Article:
Tuesday, November 2, 2010

Good Fortune, Welcome

The Five Fortunes or the Five Blessings

Thoughts of good fortune permeate all aspects of Korean society - with symbols and superstitions for exam taking (and passing) to negating jinxes and hexes to food and health to calendrical fortunes. The Korean concepts of seeking good fortune were borrowed from the Chinese in the centuries when China was the "Big Brother" to Korea, the "Little Brother" - a long period of cultural sharing. Many types of fortunes exist, but those fortunes most sought became known as the Five Fortunes or the Five Blessings, and they are: Good Luck, Prosperity, Longevity, Happiness and Wealth. These symbols are subtly evident by symbols in nature or in the more obvious written fortunes hung on bedroom walls and glued to the front door gates of traditional homes.

While walking this past weekend in the downtown area where there remain a small scattering of hanok (traditional tile-roofed, wooden homes with central courtyards) I noticed that on the front door gates of a few of the hanok fortune papers from the lunar New Year, celebrated at the end of January this year, were still glued. The fortune papers were on the doors so that when the doors were opened the good luck would also be swung inside with the visitor or household member as he or she entered into the outer courtyard; from there the fotune would freely flow on toward the house and its multiple compartments. In this particular picture, the left strip of fortune attached to the door is a welcome to fortune; the right strip is for wishing for good fortune as spring comes. Spring, the symbol of renewal and the beginning of a time where food could once again be produced, was much looked forward to. The agricultural society (the society that "we" think of as most traditional to Korea) had many celebrations and expressions for the coming of spring.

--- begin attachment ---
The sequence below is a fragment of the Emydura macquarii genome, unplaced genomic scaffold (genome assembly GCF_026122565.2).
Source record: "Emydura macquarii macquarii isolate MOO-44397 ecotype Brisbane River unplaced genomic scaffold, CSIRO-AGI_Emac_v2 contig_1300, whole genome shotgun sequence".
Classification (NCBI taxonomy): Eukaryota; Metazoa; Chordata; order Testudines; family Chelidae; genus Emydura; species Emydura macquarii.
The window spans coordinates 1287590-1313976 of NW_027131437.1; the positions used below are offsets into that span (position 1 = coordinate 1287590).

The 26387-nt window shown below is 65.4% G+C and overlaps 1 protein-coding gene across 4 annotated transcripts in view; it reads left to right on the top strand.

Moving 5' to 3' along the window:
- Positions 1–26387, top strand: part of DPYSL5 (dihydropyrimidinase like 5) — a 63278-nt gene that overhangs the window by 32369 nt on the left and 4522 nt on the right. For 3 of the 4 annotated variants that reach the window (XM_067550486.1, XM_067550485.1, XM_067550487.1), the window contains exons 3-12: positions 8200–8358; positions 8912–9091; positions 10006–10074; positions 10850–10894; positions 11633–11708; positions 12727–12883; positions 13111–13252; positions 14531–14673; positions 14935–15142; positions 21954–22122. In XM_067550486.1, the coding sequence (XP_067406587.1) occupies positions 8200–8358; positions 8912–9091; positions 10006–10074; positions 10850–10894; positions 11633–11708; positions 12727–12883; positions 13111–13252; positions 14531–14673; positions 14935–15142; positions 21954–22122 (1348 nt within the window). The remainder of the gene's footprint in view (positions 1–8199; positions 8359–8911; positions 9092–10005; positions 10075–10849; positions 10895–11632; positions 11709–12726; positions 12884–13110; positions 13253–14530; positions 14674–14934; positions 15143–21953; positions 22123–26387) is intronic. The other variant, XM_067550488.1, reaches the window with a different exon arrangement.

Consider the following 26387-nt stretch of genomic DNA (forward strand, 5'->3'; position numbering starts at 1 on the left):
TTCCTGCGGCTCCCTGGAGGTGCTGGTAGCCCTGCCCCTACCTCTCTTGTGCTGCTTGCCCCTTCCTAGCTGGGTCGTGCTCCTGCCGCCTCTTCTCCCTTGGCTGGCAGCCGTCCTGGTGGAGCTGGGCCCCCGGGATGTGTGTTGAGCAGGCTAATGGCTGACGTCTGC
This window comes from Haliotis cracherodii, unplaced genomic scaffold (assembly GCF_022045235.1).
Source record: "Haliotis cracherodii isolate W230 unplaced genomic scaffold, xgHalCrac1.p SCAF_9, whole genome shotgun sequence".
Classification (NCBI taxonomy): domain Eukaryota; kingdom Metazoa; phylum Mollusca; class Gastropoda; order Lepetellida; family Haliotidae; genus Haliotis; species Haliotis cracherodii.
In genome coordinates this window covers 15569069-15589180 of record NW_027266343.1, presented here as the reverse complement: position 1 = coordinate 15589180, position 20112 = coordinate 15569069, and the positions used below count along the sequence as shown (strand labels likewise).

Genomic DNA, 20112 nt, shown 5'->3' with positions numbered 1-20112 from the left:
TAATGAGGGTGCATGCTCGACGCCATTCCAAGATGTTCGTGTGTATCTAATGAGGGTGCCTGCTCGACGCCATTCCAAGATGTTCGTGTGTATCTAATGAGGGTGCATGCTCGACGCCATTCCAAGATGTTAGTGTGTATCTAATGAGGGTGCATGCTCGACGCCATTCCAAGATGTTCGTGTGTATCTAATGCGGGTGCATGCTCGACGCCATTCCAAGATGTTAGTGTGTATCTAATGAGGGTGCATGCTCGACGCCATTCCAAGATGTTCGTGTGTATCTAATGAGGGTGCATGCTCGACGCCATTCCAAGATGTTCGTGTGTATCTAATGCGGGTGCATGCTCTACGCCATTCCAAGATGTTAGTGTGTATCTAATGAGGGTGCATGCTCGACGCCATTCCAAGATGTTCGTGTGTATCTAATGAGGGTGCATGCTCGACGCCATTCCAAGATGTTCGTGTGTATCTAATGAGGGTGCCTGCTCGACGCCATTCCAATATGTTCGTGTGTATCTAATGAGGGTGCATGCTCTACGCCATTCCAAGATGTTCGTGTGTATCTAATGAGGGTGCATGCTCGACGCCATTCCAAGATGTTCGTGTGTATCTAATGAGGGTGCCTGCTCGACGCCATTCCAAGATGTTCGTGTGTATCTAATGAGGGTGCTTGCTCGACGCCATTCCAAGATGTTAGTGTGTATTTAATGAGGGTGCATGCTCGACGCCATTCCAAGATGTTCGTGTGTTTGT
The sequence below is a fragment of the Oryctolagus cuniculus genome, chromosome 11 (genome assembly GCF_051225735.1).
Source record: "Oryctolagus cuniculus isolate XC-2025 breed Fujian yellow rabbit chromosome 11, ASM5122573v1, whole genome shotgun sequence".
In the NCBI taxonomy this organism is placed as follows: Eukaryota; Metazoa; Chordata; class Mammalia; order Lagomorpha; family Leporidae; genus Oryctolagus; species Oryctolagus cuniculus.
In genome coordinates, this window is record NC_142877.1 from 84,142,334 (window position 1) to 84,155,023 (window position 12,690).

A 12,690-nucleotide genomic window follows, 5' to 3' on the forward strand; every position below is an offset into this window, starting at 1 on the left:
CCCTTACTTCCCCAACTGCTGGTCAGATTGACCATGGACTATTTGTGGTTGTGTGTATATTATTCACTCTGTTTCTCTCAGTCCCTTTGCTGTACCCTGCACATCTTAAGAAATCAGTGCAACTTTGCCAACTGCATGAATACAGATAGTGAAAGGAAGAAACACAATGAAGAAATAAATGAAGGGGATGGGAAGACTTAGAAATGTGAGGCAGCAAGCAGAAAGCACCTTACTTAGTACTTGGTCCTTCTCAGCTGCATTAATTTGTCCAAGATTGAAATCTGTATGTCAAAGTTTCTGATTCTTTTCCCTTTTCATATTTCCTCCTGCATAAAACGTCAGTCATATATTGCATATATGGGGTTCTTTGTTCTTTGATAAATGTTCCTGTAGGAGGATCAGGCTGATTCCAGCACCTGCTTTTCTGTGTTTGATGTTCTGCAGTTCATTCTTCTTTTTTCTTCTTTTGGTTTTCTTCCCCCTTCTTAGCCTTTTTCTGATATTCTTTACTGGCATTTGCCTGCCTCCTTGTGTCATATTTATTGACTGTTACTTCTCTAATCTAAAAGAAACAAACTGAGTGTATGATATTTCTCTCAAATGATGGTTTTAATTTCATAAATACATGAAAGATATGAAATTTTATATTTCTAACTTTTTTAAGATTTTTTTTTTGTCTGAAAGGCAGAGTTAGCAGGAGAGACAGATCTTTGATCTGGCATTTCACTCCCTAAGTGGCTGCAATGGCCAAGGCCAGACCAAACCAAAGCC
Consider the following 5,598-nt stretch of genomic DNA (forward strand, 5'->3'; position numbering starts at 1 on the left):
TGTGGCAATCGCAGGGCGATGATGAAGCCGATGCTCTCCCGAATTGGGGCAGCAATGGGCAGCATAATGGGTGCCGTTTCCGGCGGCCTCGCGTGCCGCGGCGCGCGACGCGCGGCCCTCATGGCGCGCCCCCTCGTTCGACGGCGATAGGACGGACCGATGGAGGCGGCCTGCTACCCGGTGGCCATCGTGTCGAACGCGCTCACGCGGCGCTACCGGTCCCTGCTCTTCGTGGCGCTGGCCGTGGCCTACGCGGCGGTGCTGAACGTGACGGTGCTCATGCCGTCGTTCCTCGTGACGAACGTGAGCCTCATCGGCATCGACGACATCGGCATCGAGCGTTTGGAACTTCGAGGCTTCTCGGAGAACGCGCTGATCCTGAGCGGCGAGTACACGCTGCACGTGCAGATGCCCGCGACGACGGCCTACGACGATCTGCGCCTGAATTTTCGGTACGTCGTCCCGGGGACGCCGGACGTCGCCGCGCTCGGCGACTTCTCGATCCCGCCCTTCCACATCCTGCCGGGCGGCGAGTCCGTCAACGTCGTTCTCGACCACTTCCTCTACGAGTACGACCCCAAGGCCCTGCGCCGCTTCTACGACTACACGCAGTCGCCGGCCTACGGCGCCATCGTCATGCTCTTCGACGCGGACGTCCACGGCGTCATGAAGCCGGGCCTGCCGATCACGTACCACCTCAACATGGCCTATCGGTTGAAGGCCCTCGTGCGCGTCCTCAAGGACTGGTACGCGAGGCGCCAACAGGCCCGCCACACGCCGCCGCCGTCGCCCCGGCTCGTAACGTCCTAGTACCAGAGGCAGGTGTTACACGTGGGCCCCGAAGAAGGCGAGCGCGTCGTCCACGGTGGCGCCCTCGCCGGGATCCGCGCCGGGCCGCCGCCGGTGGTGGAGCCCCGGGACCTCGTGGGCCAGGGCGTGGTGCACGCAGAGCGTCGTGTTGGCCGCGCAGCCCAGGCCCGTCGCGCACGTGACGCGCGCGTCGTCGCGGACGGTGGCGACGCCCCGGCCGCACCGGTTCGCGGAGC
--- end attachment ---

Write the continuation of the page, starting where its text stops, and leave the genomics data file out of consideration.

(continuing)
This second picture is another beautiful outside door that leads to the household courtyard. Although no paper is on it inviting luck and fortune, the fish hung at the top of the door symbolizes "abundance" which is poured down on the person entering. To get the concept of "abundance", one must have knowledge of the Korean language as this fish and the word for "abundance" share phonological sounds, the linguistic phenomenon known as a "rebus" or in this case can be known as a "visual pun". I have also seen these fish in some of the 식당, tiny mom-and-pop style eateries that are not to be confused with restaurants as Koreans typically think of a restaurant as having some class or some special ambience or food; the menu of a 식당 is limited to Korean food and that seems to be the tell-tale distinction.

In the same vicinity another paper, much larger and more complicated, was taped to a rich brown door (the wood was probably stained as the vast majority of these houses was made with a Korean pine, possibly the Korean red pine, that was grown at a higher altitude and thus grew more slowly and so is more durable as housing material than other trees available). I couldn't get a translation for this scripted fortune but it was likely purchased at a fortune tellers, a shaman's or near a temple. The very large and much celebrated Seon (Zen) temple, the Chogyesa, nearby runs a lucrative market around New Year's providing almanacs for reading fortunes and talisman papers to be hung around the home and elsewhere.

One other symbol, that of the tiger, is frequently placed on front gate doors. The tiger is said to chase away evil spirits - very important in a country fraught with spirits - and so was viewed as a powerful talisman for safety within the home. This year especially, 2010, as year of the very propitious white tiger, would have been a doubly beneficial year for putting the tiger symbol on the front gate doors.

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